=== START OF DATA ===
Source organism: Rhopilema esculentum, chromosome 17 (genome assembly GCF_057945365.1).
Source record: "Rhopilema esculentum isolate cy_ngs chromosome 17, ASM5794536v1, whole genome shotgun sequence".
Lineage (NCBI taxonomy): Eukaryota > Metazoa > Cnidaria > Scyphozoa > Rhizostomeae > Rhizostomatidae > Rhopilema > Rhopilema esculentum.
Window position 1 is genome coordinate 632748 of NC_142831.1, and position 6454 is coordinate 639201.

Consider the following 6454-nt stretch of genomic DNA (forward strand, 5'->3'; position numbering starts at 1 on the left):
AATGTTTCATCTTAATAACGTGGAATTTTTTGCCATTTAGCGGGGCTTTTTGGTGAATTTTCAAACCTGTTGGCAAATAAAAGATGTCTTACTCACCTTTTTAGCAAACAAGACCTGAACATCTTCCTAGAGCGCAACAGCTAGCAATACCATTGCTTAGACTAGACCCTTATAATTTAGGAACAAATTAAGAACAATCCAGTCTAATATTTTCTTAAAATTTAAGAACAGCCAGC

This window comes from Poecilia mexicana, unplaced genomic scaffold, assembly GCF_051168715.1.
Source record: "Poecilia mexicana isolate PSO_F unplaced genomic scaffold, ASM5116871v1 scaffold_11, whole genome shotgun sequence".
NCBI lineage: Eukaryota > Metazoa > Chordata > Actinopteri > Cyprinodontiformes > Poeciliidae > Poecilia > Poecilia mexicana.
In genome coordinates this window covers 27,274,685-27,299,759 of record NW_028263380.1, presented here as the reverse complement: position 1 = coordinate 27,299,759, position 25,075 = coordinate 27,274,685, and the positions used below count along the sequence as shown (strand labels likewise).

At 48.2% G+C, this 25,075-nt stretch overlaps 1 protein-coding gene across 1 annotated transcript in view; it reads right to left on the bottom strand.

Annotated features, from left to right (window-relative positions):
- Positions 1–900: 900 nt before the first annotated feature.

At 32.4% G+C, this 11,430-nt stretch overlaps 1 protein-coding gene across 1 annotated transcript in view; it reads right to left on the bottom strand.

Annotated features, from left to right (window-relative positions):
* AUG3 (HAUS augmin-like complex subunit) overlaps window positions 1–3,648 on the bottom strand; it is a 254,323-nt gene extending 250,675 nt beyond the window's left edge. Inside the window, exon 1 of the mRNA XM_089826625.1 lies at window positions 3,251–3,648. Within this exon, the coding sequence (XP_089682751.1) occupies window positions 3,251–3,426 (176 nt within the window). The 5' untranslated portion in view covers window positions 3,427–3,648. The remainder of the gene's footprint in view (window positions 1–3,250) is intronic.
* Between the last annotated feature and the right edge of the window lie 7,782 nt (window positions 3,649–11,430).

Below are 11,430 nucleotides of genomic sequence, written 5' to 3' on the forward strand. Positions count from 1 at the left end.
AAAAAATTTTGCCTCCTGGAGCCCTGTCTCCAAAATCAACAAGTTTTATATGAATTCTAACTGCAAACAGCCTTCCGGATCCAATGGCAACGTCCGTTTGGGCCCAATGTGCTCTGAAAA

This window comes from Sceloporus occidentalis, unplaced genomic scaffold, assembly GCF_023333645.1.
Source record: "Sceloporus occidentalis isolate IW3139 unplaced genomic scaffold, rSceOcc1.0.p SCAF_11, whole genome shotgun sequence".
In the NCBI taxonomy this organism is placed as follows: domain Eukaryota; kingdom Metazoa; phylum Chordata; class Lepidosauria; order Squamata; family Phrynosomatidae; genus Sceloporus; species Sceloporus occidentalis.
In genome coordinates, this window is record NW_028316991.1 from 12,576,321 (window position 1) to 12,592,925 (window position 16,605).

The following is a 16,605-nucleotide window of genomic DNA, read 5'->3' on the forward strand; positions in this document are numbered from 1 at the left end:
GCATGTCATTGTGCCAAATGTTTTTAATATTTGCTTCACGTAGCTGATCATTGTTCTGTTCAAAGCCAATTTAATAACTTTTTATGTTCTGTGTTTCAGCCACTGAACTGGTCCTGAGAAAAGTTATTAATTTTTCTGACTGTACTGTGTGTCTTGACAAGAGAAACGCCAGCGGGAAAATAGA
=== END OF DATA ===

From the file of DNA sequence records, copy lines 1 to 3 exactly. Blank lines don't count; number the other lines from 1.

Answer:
Source organism: Rhopilema esculentum, chromosome 17 (genome assembly GCF_057945365.1).
Source record: "Rhopilema esculentum isolate cy_ngs chromosome 17, ASM5794536v1, whole genome shotgun sequence".
Lineage (NCBI taxonomy): Eukaryota > Metazoa > Cnidaria > Scyphozoa > Rhizostomeae > Rhizostomatidae > Rhopilema > Rhopilema esculentum.